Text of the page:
In a time of decreasing attention spans partially due to the flood of information many of us experience, it has become an important skill to encapsulate the main point of a complex idea in as few words as possible — especially if one is “tweeting” on Twitter.com, limited to 140 characters or less per tweet. Laura Horwitz not only excels in this regard, but has written an insightful guest post drawing connections between new technology and its implications for conference interaction and the foundations of OD. After reading her post, please share your reactions (in our comments section).
As organizational psychologists, we look at human interactions as comprised of content and process. The OD Network conference was certainly chock full of great content, sessions that re-explored foundational theories, highlighted innovations, and introduced new applications at the boundaries of the field. And, with 800 participants, including many of organizational development’s leading theorists and practitioners, the conference offered a rare chance to connect with others who share my interests and values. Yet, as I reflect on my time in Seattle, what stands out about my first OD Network conference is not so much what I learned or who I met, but how I engaged with the content and process… through Twitter.
Now, as a recent adopter of this technology, I can imagine the skepticism of some non-tweeters as to how Twitter might apply to the work of OD professionals and what if any place tweeting has at a conference, one of the few face-to-face forums left in our increasingly virtual workplaces. For me tweeting at the OD Network Conference underscored the theories and values that drew me to OD in the first place. We are in the business of enabling individuals, groups, and organizations to better connect with one another so as to more effectively meet their goals. Relationships – whether forming new ones, enhancing existing ones, or untangling dysfunctional ones – lie at the heart of our work and the belief that relationships are foundational to change is, to me, one of the central values of our field.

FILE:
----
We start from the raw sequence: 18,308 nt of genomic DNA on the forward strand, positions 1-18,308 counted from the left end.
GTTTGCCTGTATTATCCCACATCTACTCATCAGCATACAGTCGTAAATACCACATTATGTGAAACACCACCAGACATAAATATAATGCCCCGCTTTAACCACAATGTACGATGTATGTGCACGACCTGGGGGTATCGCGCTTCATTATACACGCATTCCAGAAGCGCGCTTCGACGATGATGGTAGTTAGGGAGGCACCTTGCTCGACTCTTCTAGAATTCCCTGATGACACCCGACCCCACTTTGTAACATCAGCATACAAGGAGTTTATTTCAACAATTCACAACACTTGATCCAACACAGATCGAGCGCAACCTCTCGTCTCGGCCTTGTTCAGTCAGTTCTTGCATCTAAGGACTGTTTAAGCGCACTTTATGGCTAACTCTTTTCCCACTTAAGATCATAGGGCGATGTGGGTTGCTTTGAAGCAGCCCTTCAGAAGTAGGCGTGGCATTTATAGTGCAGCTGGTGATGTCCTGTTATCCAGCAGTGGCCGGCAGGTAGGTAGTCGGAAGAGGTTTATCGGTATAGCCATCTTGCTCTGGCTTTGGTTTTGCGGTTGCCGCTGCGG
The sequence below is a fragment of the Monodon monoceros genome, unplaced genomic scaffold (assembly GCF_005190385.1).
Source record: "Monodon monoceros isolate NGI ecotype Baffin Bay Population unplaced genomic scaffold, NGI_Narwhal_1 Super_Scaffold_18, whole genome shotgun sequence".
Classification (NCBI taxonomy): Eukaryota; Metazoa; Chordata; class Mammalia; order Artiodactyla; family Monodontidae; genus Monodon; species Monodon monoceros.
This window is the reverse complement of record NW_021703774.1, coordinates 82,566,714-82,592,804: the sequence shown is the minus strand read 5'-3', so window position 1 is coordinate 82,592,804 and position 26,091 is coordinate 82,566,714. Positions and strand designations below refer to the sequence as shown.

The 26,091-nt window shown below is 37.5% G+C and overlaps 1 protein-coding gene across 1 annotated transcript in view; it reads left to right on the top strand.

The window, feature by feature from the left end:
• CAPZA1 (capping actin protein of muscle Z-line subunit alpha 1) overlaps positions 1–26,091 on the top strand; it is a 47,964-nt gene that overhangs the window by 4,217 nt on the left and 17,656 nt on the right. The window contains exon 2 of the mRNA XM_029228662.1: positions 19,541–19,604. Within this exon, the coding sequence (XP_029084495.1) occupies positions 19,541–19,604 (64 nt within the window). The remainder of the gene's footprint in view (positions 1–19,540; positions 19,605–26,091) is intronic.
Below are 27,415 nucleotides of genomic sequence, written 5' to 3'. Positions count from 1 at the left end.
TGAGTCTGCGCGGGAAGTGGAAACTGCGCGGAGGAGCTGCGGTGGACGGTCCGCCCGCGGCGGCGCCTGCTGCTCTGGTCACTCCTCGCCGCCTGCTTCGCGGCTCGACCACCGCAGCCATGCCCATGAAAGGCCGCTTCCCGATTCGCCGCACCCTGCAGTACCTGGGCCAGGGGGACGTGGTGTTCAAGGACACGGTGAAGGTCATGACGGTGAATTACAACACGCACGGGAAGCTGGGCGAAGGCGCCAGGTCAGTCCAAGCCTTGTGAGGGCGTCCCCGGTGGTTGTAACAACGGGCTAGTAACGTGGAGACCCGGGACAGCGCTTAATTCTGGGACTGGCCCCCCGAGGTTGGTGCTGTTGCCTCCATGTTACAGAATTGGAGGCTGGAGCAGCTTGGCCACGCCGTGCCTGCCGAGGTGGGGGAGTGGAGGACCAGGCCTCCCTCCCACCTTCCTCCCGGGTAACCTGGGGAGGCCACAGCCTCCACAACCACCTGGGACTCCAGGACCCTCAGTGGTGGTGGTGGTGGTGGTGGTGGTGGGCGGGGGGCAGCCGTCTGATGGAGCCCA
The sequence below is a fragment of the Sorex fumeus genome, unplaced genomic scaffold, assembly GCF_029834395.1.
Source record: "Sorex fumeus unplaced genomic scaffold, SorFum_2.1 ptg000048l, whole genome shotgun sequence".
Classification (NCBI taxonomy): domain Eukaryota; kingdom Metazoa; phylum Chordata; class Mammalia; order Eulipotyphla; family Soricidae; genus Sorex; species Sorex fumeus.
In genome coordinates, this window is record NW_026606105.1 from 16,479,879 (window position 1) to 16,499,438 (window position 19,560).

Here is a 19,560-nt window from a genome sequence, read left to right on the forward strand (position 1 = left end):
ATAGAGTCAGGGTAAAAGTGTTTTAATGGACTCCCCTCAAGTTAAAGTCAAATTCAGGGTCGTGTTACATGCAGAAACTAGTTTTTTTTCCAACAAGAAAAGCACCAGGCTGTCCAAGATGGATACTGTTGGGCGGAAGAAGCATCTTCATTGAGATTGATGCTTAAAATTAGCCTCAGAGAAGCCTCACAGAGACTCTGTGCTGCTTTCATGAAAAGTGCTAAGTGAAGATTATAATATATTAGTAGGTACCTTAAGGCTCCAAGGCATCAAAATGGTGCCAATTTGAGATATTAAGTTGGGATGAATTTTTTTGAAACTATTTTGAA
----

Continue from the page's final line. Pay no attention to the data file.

Twitter, a tool that allows users to share brief thoughts with others in real-time, can be used for nothing more than navel-gazing and minutiae, but can also be harnessed to build dynamic and meaningful relationships with likeminded and geographically dispersed individuals. Twitter and other web 2.0 tools expand information access by minimizing the role of “expert” gatekeepers and empowering users to collaborate in the creation and spread of information in a self-organized way. These technologies embody many values central to organizational development, such as collaboration, transparency, and bottom-up engagement, and seem aligned with several theories and practices highlighted at the 2009 OD Network Conference, including Marshak and Bushe’s dialogic approach to organizational development, and those practices, like Liberating Structures and Positive Deviance, that draw on complexity theory.
I started a Twitter account (@ODforNonprofits) a couple months ago at the urging of my brother, a 2nd grade teacher, who uses his account (@globalrams) to connect with other educators and classrooms worldwide and incorporates tweeting into his teaching. Soon thereafter, I attended the National Conference on Citizenship at which participants were asked to “turn their cell phones on” and encouraged to tweet throughout the day. The conference organizers went so far as to take questions from Twitter, an approach that powerfully displayed the potential of web 2.0 tools to expand participation.